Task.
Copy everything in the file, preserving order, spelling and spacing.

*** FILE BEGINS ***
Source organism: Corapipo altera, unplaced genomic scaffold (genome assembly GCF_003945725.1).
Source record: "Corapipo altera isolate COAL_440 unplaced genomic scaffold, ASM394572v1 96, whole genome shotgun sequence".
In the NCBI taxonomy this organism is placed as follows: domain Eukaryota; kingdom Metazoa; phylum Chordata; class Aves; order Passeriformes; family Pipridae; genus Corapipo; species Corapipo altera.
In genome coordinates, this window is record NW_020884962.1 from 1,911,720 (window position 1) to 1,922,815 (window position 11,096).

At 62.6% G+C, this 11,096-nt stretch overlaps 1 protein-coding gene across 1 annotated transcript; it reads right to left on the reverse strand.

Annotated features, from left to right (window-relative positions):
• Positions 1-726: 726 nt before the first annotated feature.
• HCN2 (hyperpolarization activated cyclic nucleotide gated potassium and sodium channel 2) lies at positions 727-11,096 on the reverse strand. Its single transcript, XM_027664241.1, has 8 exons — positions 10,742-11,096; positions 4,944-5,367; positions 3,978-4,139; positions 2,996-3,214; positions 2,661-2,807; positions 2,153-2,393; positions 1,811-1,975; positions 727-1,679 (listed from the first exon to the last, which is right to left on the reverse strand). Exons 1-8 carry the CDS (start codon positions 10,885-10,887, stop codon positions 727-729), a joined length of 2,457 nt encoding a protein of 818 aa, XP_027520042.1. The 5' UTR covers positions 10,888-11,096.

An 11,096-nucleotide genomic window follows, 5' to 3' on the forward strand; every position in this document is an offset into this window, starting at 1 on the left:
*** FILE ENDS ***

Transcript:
Source organism: Corapipo altera, unplaced genomic scaffold (genome assembly GCF_003945725.1).
Source record: "Corapipo altera isolate COAL_440 unplaced genomic scaffold, ASM394572v1 96, whole genome shotgun sequence".
In the NCBI taxonomy this organism is placed as follows: domain Eukaryota; kingdom Metazoa; phylum Chordata; class Aves; order Passeriformes; family Pipridae; genus Corapipo; species Corapipo altera.
In genome coordinates, this window is record NW_020884962.1 from 1,911,720 (window position 1) to 1,922,815 (window position 11,096).

At 62.6% G+C, this 11,096-nt stretch overlaps 1 protein-coding gene across 1 annotated transcript; it reads right to left on the reverse strand.

Annotated features, from left to right (window-relative positions):
• Positions 1-726: 726 nt before the first annotated feature.
• HCN2 (hyperpolarization activated cyclic nucleotide gated potassium and sodium channel 2) lies at positions 727-11,096 on the reverse strand. Its single transcript, XM_027664241.1, has 8 exons — positions 10,742-11,096; positions 4,944-5,367; positions 3,978-4,139; positions 2,996-3,214; positions 2,661-2,807; positions 2,153-2,393; positions 1,811-1,975; positions 727-1,679 (listed from the first exon to the last, which is right to left on the reverse strand). Exons 1-8 carry the CDS (start codon positions 10,885-10,887, stop codon positions 727-729), a joined length of 2,457 nt encoding a protein of 818 aa, XP_027520042.1. The 5' UTR covers positions 10,888-11,096.

An 11,096-nucleotide genomic window follows, 5' to 3' on the forward strand; every position in this document is an offset into this window, starting at 1 on the left: